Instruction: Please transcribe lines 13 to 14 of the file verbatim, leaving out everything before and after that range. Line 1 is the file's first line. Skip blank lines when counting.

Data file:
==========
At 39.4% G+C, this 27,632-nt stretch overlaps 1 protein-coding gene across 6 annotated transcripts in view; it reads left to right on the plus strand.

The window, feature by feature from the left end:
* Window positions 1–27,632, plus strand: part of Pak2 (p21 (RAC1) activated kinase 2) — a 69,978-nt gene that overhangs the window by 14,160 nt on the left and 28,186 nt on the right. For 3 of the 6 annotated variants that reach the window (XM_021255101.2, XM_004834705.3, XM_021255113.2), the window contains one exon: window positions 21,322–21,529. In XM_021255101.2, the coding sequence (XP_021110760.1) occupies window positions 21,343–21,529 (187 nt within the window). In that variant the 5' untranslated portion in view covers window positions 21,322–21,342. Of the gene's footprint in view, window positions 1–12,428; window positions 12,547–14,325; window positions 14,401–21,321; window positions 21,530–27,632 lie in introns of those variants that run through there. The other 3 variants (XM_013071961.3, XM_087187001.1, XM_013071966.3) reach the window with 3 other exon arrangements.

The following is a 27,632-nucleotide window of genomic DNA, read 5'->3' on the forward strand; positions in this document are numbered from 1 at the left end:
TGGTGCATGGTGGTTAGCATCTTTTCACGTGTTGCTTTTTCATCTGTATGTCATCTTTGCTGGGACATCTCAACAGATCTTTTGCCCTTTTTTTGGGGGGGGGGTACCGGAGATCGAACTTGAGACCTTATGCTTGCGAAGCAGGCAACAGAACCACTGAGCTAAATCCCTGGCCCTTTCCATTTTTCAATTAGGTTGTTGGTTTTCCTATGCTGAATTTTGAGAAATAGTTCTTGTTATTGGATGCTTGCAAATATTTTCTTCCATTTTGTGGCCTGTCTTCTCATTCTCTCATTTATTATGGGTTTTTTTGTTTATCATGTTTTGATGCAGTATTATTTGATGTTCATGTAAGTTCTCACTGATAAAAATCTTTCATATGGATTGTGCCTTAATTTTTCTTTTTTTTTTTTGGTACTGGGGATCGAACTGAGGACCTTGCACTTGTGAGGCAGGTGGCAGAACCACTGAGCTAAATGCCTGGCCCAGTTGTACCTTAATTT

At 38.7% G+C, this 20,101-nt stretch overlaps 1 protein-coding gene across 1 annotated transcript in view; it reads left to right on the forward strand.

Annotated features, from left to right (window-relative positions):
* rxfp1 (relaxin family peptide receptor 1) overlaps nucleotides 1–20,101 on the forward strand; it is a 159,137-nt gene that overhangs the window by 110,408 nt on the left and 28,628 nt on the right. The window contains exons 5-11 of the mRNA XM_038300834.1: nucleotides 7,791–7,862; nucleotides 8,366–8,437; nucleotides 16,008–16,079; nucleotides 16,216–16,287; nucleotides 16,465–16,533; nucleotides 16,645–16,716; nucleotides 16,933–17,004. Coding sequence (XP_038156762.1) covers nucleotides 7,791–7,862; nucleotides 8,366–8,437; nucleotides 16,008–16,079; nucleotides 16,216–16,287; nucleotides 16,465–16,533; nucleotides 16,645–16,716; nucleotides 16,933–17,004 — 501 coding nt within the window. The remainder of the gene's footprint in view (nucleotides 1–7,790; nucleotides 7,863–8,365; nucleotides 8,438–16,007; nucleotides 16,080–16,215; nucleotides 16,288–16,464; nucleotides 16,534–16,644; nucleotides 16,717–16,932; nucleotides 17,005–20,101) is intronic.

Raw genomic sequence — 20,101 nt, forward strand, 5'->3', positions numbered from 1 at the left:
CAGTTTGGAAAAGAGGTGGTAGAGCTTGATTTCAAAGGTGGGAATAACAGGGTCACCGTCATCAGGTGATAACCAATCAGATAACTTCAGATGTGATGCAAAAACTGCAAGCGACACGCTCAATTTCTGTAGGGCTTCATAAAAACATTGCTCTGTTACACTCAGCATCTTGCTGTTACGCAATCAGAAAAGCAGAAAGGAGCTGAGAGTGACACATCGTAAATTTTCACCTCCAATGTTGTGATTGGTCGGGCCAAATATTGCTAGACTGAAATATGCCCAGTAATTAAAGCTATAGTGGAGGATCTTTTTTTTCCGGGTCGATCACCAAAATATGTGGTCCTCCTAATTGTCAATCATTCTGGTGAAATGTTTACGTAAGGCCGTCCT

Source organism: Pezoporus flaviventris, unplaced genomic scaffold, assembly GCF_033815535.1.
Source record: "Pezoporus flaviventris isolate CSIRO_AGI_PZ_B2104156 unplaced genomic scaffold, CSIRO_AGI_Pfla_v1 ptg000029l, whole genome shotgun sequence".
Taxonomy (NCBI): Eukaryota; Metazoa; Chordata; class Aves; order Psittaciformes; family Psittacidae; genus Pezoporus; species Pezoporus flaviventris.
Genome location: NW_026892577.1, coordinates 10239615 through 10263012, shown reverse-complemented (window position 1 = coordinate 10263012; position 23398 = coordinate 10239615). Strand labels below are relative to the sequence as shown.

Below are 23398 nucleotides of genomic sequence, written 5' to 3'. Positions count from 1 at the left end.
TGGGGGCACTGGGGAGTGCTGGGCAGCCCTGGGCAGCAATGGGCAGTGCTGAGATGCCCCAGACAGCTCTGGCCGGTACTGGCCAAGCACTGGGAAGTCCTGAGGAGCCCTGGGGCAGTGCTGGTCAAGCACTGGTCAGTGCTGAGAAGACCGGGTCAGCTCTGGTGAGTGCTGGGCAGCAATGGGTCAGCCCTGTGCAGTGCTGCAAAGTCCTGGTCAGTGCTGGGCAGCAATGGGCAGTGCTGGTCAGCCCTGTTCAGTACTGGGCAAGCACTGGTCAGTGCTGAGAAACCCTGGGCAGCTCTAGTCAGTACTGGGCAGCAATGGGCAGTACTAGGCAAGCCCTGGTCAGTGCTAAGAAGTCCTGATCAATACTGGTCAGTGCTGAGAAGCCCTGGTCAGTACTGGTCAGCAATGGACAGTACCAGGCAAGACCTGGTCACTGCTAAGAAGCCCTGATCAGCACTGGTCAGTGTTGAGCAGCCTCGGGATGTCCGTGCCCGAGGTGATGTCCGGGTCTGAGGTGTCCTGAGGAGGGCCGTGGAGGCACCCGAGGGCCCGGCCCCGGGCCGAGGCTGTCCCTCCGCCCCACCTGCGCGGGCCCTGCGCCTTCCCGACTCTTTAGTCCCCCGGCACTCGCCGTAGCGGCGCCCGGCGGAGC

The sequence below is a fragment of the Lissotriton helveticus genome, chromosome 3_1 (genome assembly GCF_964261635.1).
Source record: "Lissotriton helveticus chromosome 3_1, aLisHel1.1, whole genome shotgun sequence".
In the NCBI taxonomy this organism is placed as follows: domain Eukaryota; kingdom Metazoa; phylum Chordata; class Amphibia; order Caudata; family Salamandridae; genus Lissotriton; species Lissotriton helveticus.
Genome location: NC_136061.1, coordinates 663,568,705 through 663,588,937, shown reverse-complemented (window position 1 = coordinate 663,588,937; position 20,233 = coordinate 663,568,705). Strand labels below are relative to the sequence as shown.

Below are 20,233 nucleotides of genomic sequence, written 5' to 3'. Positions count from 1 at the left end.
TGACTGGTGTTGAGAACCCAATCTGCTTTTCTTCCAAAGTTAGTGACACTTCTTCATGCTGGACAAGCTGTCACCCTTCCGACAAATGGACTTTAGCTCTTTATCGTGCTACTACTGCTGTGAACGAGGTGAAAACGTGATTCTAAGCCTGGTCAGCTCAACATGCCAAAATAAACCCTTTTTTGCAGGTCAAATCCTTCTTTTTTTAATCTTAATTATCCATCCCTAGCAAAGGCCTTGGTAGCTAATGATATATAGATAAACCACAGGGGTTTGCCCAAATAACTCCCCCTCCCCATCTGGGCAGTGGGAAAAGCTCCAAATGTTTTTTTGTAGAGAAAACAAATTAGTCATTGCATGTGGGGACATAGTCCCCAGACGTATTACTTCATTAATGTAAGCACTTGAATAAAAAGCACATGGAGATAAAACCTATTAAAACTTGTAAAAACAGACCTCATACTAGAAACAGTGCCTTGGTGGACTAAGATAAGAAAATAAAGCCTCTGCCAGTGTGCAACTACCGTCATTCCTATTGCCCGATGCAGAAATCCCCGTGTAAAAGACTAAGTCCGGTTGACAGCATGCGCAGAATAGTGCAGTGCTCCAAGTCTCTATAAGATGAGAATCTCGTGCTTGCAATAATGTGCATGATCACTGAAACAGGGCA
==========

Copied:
Taxonomy (NCBI): Eukaryota; Metazoa; Chordata; class Aves; order Psittaciformes; family Psittacidae; genus Pezoporus; species Pezoporus flaviventris.
Genome location: NW_026892577.1, coordinates 10239615 through 10263012, shown reverse-complemented (window position 1 = coordinate 10263012; position 23398 = coordinate 10239615). Strand labels below are relative to the sequence as shown.